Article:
The healthcare structure in our country is also overburdened by the exorbitant population. Family planning programs are redundant. The death rates have declined, but the birth rates continue to be high in many states, India also faces the twin epidemic of emerging infectious diseases as well as chronic diseases. The former is related to poor implementation of the public health programs and the latter to demographic transition with increase in life expectancy. Economic deprivation in a large segment of population further results in poor access to healthcare. Also the impecunious educational status here leads to non-utilization of the scanty health services available and increase in avoidable risk factors. India miserably ranks a low 115th amongst world nations according to the Human Development Indicators.

All reasons here culminate to prove that commercialization of the healthcare is only better means available to health for when it comes to health, wealth appears a wee factor. The private health organizations cater to a better infrastructure and technology when it comes to the health sector. They are well-equipped unlike the PHCs. They have a spick and span environment, where illness can really recuperate. They provide better logistics - prompt ambulance and emergency services that one cannot at all expect from a government hospital. Commercialization has led to better management and effective utilization of all resources. And because of the market competition in the health sector, cost effective and quality solutions are all-pervasive. Also due to the commercialization of healthcare, number of doctors has increased benefitting patients in return.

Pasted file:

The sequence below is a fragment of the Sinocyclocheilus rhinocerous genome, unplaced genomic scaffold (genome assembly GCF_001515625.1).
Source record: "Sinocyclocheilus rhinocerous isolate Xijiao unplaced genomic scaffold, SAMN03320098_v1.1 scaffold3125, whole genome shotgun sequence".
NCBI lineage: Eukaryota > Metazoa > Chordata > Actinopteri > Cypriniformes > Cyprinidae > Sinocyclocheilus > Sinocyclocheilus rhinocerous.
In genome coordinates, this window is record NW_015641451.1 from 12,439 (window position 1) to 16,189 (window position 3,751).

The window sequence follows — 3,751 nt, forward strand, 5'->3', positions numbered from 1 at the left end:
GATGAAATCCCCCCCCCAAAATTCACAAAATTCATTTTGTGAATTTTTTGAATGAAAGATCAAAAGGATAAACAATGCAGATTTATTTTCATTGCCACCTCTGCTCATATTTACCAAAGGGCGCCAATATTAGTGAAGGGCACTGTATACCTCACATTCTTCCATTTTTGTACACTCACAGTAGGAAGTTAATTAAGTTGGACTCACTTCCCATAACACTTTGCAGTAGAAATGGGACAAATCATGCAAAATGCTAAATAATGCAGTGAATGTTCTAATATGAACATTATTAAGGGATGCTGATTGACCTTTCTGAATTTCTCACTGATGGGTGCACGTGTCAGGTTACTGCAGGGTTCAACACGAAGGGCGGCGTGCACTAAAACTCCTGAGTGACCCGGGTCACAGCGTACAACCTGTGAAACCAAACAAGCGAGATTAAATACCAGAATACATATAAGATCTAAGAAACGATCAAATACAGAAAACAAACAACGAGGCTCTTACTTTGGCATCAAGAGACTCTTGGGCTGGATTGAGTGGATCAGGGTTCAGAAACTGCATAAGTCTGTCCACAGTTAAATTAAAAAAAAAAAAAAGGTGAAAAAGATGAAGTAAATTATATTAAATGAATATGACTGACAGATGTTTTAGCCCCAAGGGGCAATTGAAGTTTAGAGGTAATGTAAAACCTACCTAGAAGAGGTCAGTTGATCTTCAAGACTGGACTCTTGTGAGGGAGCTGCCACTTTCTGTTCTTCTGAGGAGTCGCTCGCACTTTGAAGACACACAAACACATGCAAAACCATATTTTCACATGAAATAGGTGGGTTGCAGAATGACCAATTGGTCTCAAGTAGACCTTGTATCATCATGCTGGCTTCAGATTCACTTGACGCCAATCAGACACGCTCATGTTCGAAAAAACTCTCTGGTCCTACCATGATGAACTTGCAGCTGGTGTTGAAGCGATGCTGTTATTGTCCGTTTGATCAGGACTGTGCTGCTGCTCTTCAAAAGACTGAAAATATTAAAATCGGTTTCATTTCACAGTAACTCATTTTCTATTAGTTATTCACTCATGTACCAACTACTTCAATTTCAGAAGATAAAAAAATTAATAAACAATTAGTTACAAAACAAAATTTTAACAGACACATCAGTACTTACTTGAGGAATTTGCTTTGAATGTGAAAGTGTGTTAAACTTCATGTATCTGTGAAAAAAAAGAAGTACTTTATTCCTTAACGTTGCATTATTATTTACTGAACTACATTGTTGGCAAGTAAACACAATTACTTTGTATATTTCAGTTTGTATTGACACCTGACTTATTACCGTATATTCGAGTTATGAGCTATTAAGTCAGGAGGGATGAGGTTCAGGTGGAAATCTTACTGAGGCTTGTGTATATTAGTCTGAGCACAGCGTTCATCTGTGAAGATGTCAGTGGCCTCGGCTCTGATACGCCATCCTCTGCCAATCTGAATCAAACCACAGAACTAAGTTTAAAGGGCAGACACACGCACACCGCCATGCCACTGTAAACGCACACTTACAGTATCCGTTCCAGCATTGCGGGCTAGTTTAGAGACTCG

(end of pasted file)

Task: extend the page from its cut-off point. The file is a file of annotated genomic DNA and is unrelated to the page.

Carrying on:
Healthcare is increasingly becoming a market sector now. The international health policy is also in favor of the commercialization of the healthcare because government itself cannot invest more money in hospitals. Therefore it's better to give responsibilities to the private people. Today, the international trade in health services has seen a great escalation. There's been migration of healthcare personnel throughout the globe, liberalization and privatization of healthcare markets and increasing involvement of multinational companies. In India, numerous NGOs and private organizations like Manipal, Aravind are currently doing well in the healthcare sector. With more MNCs showing their interests towards the commercialization activities in the health sector, it will certainly prove a boon for the people. The government must also learn from it and abjure its lethargic attitude towards such a subtle thing like health. It must at least try improving the conditions of the government hospitals because there are still people who are always in the black hole and are not able to reap the benefits of commercialization. It should not be forgotten that the body is the only place where people live and health is what preserves it.